Hardwoods, late in changing color this warm fall, arch over the dirt road, providing patches of shade to contrast the areas where the fields leave no room to rest in the shadow.
We are on a quest for the home of my great grandfather, Henry Leatherman, who owned 100 acres in this area of Campbell Township, Ionia County, in the 1870s and 1880s. (The 1900s are still a mystery.) He met his bride, Angeline Bentler, here in Michigan, perhaps at Bowne Church, in 1886 when she moved from Berlin (Kitchener) Ontario to Michigan with her father, Herman Bentler and his second wife, Catherine Schmitt, who had raised Angeline from the age of five.
The handsome young Mennonite farmer with a significant portion of land, 100 acres, was certainly a good catch for Angeline and by mid-1867, they were married and living on the land on a bluff overlooking Duck Creek in the northwest corner of his property.
On this gorgeous day in 2017, I journeyed west with fifth cousin Barb Swartz to see if we could find Henry's home or at least the property. We knew it was in Campbell township and Barb had found a map on a site that featured historical maps of Michigan that indicated who owned which plots in various townships, including Campbell, during a given year. Over 100 years later, the map was still spot-on.
This house is probably not his. Perhaps it was built on the bones of the original home and certainly is on the original site, but it is clearly a newer, more remodeled home. It sits on a hill just a few yards south of the creek.
One can easily imagine young John Philip and his brothers fishing in the creek, perhaps taking a well-deserved dip after a hot day working in the fields. You can almost hear his mother or his older sisters calling for supper and knew when you saw them they would be in their plain dresses with a pinafore apron and lace cap covering their hair.
Leaving the Leatherman property and heading north for several miles, we come to a large road (now 76th Street) and after taking a left-hand turn and venturing west over the county line into Kent County's Bowne Township, the Bowne Mennonite Cemetery and church is spotted. This is our next stop.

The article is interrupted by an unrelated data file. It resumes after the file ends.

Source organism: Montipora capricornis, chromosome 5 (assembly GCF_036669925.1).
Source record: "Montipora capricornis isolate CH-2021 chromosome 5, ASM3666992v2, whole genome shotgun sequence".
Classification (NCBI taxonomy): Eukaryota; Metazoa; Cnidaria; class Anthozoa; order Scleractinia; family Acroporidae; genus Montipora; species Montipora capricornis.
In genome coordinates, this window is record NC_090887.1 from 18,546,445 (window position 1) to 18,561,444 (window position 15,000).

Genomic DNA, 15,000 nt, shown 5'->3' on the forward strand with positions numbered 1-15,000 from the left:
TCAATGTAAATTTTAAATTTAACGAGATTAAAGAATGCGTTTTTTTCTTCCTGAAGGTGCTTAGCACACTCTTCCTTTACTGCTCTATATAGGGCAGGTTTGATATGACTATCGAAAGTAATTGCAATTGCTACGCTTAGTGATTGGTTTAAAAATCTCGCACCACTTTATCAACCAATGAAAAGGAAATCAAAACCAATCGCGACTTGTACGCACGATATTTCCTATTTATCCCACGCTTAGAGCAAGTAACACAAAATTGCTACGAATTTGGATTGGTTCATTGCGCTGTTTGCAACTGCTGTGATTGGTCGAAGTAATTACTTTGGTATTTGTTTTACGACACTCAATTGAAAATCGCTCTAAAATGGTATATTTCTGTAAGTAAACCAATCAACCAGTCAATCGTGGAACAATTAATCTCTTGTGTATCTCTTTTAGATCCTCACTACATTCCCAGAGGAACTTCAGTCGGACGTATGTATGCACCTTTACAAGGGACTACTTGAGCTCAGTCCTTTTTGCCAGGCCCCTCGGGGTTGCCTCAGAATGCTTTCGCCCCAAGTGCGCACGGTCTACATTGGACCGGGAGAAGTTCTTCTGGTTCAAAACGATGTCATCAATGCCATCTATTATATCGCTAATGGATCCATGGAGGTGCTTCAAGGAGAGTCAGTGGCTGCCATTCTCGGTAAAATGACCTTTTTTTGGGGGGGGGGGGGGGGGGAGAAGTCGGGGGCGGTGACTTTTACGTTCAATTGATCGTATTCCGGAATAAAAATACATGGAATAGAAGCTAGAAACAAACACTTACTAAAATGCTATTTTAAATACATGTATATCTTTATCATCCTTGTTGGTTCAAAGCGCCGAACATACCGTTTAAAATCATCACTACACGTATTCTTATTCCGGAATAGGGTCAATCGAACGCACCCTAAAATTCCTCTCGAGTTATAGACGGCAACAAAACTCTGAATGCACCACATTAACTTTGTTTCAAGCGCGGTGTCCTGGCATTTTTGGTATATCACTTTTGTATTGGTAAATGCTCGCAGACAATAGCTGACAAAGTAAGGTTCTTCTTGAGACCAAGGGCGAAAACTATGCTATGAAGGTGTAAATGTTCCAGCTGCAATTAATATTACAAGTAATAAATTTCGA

We are looking for the grave of Angeline who died of consumption (lung illness, possibly or even probably tuberculosis) on a warm July day in 1884. She left behind her husband, two teenaged boys and four children under the age of 12, one of whom was only a few months old.
We're also looking for the gravesite of her father, Herman Bentler, one of the earliest settlers in the county. We know both graves are there with headstones after a search on findagrave.com. We also know that Orvin and Henry's bodies were released to this cemetery, though no obvious grave was indicated.
Herman's grave is the first to be found, standing tall, a dignified obelisk marking his death and that of Catherine Schmitt, his wife. Barb has prepared cedar wreaths and we leave one behind for this man from Saxony in Germany who emigrated first to America (living in Buffalo, NY, for two years), then to Canada, where he married Lydia Bricker Kraft (or Croft) and fathered Angeline and her brother who died in infancy.
Angeline's grave, perhaps one of the earlier ones in the cemetery, is nearest the road in what one can imagine, based on the tombstones, to be the oldest area of the cemetery. Though the headstone was once standing, it is now flat and embedded in the ground, face up.
We trim some of the grass from the edges and leave behind a wreath for her as well. There are empty spaces beside her with no indication of burial. Might these be unmarked graves for Henry, who died in 1913 or little Orvin, who died at the age of 10 in 1894.
We will probably never know. What we do know is that it is a profoundly quiet and peaceful spot. We can imagine Henry and his children standing beside Angeline's grave at her funeral, dressed in their best on a hot summer day.
Henry's life, after Angeline's death and the subsequent death of two of his children, ten years later, just days apart, turned into one of tragedy. But as Barb and I sat under a sugar maple, enjoying an apple and grapes on this warm day, we could only think of the peace, quiet and beauty that was part of this quiet, gentle world, little changed in so many ways from the days 125 years before.
And I was profoundly grateful.